What is Mortgage Foreclosure Surplus?

by admin on September 13, 2010

Question:

What is Mortgage Foreclosure Surplus?

Answer:

The occurrence of a foreclosure surplus is rare, but not impossible. During the foreclosure sale, the house or property is sold to the public through auction. In this event, the person or party who gives the highest bid gets the property. If the winning bid is higher than the mortgaged amount, the overage or the excess is referred to as a mortgage surplus. This surplus amount is distributed to certain parties in order of priority. The first claim to any mortgage surplus goes to past due state property taxes.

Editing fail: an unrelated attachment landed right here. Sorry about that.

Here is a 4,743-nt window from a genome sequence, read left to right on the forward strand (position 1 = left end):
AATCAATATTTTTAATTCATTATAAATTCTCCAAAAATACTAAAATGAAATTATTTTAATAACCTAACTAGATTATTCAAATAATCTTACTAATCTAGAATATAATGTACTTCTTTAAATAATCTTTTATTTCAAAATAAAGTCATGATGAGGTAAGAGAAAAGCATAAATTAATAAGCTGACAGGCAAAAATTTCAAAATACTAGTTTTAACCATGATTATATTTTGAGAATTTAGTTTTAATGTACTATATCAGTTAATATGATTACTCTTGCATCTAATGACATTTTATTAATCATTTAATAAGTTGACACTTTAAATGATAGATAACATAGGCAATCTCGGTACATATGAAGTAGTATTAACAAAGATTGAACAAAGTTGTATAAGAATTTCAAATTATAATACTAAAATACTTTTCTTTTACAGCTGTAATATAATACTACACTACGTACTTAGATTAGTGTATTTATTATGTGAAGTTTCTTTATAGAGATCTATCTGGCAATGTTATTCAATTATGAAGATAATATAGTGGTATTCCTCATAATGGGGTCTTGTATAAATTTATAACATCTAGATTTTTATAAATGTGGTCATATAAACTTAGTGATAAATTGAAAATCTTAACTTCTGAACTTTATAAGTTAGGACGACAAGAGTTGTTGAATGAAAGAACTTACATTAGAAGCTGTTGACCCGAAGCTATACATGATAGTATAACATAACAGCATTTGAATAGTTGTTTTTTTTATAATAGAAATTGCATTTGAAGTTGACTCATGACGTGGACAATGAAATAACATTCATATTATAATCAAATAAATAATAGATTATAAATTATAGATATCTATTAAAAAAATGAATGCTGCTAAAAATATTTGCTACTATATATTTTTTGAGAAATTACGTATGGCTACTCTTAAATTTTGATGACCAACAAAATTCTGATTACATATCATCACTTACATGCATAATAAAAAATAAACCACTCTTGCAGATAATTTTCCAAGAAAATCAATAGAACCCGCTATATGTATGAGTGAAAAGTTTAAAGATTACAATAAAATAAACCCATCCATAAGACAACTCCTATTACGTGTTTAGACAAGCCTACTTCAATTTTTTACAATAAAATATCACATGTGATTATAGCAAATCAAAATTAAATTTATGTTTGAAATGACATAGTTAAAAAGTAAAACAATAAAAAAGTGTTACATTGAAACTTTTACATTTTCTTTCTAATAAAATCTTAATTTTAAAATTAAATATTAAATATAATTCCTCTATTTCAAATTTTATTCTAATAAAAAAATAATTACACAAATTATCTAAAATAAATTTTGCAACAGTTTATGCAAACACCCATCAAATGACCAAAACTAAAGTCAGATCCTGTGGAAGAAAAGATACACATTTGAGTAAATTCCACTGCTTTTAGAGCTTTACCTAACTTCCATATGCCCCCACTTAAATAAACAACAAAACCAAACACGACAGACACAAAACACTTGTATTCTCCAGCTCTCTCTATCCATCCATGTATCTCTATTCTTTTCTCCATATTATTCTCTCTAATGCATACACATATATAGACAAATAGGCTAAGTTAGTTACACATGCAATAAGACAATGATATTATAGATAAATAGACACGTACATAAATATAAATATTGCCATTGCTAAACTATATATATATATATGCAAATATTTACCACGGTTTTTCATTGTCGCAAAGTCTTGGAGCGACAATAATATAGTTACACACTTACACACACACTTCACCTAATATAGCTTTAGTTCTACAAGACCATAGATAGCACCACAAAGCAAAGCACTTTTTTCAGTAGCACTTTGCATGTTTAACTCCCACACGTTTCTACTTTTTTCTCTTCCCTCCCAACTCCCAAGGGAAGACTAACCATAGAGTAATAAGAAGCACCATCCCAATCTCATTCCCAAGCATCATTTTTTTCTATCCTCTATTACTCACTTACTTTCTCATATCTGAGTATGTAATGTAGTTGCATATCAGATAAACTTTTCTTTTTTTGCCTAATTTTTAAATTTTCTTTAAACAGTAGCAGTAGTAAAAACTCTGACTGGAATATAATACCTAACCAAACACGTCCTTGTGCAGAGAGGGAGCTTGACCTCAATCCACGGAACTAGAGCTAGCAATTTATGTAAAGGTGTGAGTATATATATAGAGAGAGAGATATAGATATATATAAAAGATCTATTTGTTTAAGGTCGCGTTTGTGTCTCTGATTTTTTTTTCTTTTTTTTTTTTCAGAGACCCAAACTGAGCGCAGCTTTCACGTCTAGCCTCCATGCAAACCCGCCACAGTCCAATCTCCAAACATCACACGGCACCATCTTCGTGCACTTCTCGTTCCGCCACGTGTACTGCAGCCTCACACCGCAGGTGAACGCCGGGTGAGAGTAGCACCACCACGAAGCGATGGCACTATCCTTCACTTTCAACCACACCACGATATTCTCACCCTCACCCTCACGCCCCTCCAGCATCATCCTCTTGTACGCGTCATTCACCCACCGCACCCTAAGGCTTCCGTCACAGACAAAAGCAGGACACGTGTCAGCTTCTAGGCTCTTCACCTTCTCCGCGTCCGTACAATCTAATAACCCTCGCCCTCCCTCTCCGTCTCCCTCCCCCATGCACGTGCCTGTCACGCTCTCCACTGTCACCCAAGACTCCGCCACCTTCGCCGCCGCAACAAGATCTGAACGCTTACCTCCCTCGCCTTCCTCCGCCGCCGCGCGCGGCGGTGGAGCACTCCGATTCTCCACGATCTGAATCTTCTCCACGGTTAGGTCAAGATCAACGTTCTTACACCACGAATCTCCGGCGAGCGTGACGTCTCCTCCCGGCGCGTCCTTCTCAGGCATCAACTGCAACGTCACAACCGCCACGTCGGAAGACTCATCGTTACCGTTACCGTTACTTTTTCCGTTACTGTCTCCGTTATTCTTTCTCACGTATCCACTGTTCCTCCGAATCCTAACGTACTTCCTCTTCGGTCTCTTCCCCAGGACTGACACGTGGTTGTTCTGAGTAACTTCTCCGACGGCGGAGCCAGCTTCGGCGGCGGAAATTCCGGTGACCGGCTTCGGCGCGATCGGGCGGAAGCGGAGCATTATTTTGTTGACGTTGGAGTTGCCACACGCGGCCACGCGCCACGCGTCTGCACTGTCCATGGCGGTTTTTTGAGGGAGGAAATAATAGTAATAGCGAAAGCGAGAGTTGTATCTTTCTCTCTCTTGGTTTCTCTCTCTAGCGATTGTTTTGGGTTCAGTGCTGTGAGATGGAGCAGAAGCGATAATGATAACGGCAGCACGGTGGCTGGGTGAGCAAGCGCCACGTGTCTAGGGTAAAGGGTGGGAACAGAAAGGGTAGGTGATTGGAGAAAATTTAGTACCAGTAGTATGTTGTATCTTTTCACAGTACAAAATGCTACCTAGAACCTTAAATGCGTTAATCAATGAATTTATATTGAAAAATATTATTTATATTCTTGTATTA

The state can place a tax lien on the property which is usually up to the day of the sheriff’s sale or auction. If the sale of the property is a part of a bankruptcy case, the creditors who have received judgments from the previous owners can claim a part of the surplus amount. The trustee of the bankruptcy is the one who determines the amount which the creditors are entitled to receive. If the former owners owed taxes, the IRS can also attach a lien on any mortgage surplus. If the owed debt is too high, the IRS can even claim ownership of the property, irregardless of the highest amount of bid. If all parties, lien holders and creditors have been paid and there are still monies left, the remainder is given to the previous owner.

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